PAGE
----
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Interactive Coffee Vending Machine


In this lab, we'll take coffee orders from the keyboard in the terminal/console using the Java I/O classes and then display the order with its price.

Docs for Scanner:

Docs for String:

Reference Example

Here's an example of using the Scanner class to get input from the terminal and display it:

  // create a new Scanner to read from the terminal console
  Scanner scanner = new Scanner(;

  // display a prompt
  System.out.println("Name? ");

  // get some text
  String name = scanner.nextLine();
  System.out.println("Hi, " + name + ", nice to meet you.");

  // display an empty line

  // display the next prompt
  System.out.println("How many bagels?");

  // get the input as an int
  int qty = scanner.nextInt();
  System.out.println("OK, " + qty + " bagels coming up!");

Step 1: Create a Scanner Instance

In your application's main() method, create an instance of Scanner:

Scanner scanner = new Scanner(;

Scanner's Package

The Scanner class is located in the java.util.Scanner package.

Step 2: Display a prompt and get the Coffee Size

  1. Display a prompt (use System.out.println()) to ask for the coffee size by its first letter: S, M, or L.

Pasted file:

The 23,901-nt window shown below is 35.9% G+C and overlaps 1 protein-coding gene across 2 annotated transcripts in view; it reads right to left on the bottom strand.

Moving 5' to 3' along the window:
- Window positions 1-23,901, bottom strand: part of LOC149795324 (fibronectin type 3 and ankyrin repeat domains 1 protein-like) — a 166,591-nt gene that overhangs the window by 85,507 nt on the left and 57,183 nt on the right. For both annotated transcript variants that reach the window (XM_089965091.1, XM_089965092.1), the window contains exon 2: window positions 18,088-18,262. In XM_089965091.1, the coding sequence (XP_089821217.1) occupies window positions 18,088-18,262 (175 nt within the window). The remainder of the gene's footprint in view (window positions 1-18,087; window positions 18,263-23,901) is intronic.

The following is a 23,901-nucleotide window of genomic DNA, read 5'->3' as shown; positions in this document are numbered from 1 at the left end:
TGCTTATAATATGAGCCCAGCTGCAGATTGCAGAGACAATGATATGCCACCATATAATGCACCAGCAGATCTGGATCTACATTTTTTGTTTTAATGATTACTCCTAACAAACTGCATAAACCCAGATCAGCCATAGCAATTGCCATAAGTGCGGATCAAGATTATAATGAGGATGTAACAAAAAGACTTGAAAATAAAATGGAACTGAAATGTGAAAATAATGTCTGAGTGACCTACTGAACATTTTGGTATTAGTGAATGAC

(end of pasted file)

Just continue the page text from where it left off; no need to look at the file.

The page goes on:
2. Get a line of text from the user, using the nextLine() method that's on the scanner object.

    String input = scanner.nextLine();
  3. Take the string that's returned and convert it into the appropriate Size enum.

  4. Use this Size to instantiate a CoffeeOrder and the display the full order.

  5. Try it out before continuing.

Step 3: Creamer & Sweetener

  1. Do the same thing as you did in Step 2 to ask for options for Creamer and Sweetener.

    To make it easier on the user, only require the first letter or two for the choices.

    • For the creamer, allow "m" for milk, "n" for none, and "h" for half-n-half.

    • For the sweetener, allow "n" for none, "su" for sugar, and "sp" for Splenda.

  2. Use the choices made to instantiate a CoffeeOrder and the display the full order using the display() method on the CoffeeOrder.

  3. Try it out before continuing.

Step 4: Use While Loop

Surround your code with a while loop so you continue to ask for orders until the user exits.

while loops

Documentation for the while loop with break can be found here:


  • How will you know when to exit the loop based on user input?
  • What code will you write to exit the loop?

Once you've completed the above steps, check in with the instructor to review your code.